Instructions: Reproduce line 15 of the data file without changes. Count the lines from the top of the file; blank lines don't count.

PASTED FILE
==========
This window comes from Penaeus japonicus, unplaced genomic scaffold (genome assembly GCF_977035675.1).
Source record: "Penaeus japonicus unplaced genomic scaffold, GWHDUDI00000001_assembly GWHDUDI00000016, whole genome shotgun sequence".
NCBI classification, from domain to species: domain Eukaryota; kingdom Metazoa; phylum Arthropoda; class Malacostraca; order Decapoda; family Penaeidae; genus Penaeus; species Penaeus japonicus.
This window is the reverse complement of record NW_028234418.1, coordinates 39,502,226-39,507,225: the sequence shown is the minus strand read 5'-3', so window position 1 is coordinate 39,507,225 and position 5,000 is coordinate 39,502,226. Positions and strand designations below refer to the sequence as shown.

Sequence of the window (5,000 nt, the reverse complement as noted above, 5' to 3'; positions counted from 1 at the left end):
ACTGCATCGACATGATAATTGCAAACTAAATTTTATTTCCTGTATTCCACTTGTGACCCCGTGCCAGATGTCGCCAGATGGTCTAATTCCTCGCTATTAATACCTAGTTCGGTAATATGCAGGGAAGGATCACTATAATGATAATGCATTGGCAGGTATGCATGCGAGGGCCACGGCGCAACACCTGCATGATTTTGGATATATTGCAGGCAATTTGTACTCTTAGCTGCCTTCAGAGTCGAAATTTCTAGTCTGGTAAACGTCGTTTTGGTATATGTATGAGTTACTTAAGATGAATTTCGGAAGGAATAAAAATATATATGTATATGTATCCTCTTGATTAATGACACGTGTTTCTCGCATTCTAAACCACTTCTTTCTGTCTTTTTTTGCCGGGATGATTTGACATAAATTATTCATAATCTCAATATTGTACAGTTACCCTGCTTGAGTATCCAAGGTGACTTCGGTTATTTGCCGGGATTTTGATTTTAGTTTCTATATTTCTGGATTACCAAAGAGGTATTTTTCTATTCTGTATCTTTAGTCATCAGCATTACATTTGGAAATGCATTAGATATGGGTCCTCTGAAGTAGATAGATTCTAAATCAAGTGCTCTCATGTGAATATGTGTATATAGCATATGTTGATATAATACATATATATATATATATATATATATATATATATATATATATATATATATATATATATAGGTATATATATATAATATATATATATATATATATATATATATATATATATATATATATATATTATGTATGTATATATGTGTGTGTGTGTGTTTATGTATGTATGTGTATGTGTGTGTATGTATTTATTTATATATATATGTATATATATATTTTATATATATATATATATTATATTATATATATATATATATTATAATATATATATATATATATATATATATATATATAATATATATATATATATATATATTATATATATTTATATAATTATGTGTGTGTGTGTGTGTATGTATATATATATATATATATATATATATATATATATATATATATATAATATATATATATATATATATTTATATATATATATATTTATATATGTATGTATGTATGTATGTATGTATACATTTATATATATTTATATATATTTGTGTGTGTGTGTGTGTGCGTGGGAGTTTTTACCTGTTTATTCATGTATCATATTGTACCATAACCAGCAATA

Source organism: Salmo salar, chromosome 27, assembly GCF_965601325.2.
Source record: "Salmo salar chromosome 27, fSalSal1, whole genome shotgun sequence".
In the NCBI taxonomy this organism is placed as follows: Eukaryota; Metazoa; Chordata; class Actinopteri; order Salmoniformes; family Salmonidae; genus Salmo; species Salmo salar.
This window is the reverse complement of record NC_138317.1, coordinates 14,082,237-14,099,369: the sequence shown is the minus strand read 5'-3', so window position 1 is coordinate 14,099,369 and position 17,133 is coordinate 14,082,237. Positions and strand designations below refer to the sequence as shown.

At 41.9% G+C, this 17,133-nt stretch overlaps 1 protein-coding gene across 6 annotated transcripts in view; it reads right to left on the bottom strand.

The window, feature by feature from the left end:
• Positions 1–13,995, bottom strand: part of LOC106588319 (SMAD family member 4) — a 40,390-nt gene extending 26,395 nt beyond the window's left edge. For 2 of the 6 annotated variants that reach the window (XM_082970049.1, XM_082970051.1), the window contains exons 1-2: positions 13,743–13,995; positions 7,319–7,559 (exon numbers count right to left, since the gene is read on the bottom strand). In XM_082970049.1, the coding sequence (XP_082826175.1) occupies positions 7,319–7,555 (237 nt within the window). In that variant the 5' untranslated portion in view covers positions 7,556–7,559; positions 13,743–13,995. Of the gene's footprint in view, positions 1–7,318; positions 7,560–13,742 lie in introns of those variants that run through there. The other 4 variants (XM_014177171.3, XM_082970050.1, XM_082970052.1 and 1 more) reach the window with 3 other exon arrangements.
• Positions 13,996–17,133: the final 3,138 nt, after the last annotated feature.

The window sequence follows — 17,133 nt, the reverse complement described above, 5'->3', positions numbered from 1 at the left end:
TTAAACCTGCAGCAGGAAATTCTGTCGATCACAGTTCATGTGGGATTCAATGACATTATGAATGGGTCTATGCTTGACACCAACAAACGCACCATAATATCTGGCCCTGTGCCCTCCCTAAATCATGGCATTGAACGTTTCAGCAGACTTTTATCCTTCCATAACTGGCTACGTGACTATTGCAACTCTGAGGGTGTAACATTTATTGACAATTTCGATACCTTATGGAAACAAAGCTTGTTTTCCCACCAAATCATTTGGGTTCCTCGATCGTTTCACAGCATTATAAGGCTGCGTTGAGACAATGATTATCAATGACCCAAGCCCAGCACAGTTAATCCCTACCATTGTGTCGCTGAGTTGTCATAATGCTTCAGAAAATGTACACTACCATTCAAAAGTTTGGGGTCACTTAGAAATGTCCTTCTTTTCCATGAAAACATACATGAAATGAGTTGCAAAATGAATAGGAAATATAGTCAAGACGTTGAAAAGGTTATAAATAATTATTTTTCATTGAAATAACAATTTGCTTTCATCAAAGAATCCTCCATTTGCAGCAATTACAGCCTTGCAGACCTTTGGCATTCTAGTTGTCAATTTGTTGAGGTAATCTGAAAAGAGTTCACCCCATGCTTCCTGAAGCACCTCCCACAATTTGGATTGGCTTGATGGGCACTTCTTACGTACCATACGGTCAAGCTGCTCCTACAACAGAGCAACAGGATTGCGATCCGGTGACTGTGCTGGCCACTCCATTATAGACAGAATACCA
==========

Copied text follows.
The window sequence follows — 17,133 nt, the reverse complement described above, 5'->3', positions numbered from 1 at the left end: